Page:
Avalanche victim wanted to be returned to her native NZ

A Kiwi killed in an avalanche in the French Alps will have her ashes brought back to the country of her birth.

Carol Nash, 58, originally from the lower North Island, was one of six experienced skiers who were swept away by the large snowslide in the French Alps, near the town of Ceillac on Saturday.

The physiotherapist, who moved to France in the early 1990s, lived in L'Argentiere-la-Bessee in the Alps region with her 16-year-old daughter, Jessye Hamilton.

Funeral arrangements for Ms Nash have yet to be confirmed by her family, but a French friend said her ashes would be brought back to New Zealand.

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A farewell ceremony would be held in her honour in the alpine village where she lived.

"Our friend Carol Nash is one of the victims of the avalanche that took the lives of six people last Saturday," a skiing friend posted on Facebook.

"According to her will her ashes will be based in New Zealand, her country of origin. A ceremony to say goodbye will be held next week probably Tuesday or Wednesday, depending on the wishes of her family."

Ms Nash's death was yesterday described as "a huge loss for the New Zealand mountaineering fraternity".

One friend posted a touching tribute to Ms Nash, saying she had "many fond thoughts and happy memories of her and the good times we had".

"Carol was a lovely person (fun, warm, generous, compassionate, caring, loving and so much more)," Tracy Perry said on Facebook.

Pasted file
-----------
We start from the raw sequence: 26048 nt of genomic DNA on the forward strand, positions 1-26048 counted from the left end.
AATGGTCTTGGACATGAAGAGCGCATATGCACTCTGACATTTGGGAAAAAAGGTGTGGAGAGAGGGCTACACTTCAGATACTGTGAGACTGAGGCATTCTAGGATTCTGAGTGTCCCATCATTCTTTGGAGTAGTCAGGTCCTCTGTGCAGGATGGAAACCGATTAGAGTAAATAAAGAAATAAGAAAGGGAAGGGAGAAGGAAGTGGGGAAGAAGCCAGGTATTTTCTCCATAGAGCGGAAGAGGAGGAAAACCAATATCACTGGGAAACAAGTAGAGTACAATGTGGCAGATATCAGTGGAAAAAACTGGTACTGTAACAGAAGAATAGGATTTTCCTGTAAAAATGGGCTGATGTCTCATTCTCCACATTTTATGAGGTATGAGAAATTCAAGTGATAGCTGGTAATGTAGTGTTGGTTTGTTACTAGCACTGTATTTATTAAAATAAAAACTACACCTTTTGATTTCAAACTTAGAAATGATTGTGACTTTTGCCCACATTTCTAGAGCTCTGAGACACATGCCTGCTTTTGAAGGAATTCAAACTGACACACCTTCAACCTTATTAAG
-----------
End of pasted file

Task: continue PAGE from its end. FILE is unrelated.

Ms Nash was a "truly remarkable woman", Ms Perry said. "We all loved her sense of spirit & energy. She lived life to the full and we are all going to miss her so very much."

Mountain photographer Colin Monteath, who knew Ms Nash in the 1970s and 1980s, also described her as "remarkable".

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"[She was] a very talented rock climber and also a musician, a violin player.

"It's definitely a huge loss for the New Zealand mountaineering fraternity."

Queenstown mountaineer Erik Bradshaw, who visited Ms Nash when on holiday with his family in the French Alps 18 months ago, described her as a "very good all-round climber, a very good rock climber, a good Alpinist and a good back-country skier".

She was "kind of one of these legendary figures [in the mountaineering community]".

"My understanding is that she was definitely, at her peak, probably one of New Zealand's strongest rock climbers."

She was passionate about New Zealand, Mr Bradshaw said, and despite living in France for about 20 years her "heart was definitely in New Zealand".

Ms Nash and her daughter Jessye had a very close relationship, Mr Bradshaw said.

"I really feel for her daughter because as a mum-daughter pair they seemed a real close-knit pair."